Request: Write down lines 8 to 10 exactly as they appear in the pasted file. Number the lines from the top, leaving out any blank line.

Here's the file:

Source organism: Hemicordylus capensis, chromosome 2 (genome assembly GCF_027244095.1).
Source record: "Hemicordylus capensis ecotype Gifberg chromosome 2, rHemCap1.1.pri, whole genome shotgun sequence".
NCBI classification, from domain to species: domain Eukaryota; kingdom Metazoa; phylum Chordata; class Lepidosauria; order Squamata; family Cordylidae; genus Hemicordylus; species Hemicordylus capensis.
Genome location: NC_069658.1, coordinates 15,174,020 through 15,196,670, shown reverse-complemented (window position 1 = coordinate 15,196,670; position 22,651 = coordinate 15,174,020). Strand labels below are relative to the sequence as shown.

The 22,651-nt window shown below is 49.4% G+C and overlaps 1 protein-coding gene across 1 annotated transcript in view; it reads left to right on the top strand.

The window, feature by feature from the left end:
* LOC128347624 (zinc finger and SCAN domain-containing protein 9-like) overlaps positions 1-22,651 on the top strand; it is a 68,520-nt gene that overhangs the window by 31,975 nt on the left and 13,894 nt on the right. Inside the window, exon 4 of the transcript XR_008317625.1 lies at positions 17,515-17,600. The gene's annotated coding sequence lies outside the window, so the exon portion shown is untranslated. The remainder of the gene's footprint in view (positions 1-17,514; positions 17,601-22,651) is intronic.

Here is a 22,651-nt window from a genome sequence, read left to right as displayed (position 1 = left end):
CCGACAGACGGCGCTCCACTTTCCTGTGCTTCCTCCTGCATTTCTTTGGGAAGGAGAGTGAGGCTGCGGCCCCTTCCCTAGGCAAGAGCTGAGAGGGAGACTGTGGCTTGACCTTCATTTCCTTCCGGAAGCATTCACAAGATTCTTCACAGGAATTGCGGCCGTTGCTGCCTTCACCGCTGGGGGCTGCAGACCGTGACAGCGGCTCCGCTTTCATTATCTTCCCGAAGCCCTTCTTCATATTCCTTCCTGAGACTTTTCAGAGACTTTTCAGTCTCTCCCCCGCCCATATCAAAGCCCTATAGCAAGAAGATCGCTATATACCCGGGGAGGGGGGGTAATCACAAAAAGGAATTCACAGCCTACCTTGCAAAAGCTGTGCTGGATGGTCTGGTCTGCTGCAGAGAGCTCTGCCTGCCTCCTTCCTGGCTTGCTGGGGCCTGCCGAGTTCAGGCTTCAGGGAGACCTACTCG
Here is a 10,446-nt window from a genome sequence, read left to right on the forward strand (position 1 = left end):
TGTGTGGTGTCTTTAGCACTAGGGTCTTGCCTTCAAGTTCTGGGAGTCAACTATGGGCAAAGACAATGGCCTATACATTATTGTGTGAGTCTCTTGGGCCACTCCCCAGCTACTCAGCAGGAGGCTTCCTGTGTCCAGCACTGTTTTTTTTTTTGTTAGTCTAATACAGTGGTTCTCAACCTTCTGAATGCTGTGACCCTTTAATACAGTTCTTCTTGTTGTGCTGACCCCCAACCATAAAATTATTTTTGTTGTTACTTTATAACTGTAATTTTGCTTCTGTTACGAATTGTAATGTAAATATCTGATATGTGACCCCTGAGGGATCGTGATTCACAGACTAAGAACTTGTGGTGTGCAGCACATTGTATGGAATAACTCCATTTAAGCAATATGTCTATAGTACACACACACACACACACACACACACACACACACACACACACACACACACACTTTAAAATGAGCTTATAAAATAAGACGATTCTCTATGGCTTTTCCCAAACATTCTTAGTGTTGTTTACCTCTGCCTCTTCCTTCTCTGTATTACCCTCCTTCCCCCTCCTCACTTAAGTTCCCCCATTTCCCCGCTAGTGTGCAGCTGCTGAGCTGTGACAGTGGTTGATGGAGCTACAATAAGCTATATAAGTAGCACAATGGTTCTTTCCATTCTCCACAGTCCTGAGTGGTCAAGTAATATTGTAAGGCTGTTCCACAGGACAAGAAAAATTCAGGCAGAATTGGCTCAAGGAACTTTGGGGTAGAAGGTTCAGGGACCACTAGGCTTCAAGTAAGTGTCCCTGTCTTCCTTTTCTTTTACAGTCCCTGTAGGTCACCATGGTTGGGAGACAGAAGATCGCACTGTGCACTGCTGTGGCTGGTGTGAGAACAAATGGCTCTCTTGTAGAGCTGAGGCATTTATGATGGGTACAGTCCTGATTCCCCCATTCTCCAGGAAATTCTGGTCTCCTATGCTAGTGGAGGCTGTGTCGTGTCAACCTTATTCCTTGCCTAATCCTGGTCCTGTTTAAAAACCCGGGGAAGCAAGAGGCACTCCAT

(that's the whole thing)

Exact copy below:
Here is a 22,651-nt window from a genome sequence, read left to right as displayed (position 1 = left end):
CCGACAGACGGCGCTCCACTTTCCTGTGCTTCCTCCTGCATTTCTTTGGGAAGGAGAGTGAGGCTGCGGCCCCTTCCCTAGGCAAGAGCTGAGAGGGAGACTGTGGCTTGACCTTCATTTCCTTCCGGAAGCATTCACAAGATTCTTCACAGGAATTGCGGCCGTTGCTGCCTTCACCGCTGGGGGCTGCAGACCGTGACAGCGGCTCCGCTTTCATTATCTTCCCGAAGCCCTTCTTCATATTCCTTCCTGAGACTTTTCAGAGACTTTTCAGTCTCTCCCCCGCCCATATCAAAGCCCTATAGCAAGAAGATCGCTATATACCCGGGGAGGGGGGGTAATCACAAAAAGGAATTCACAGCCTACCTTGCAAAAGCTGTGCTGGATGGTCTGGTCTGCTGCAGAGAGCTCTGCCTGCCTCCTTCCTGGCTTGCTGGGGCCTGCCGAGTTCAGGCTTCAGGGAGACCTACTCG
Here is a 10,446-nt window from a genome sequence, read left to right on the forward strand (position 1 = left end):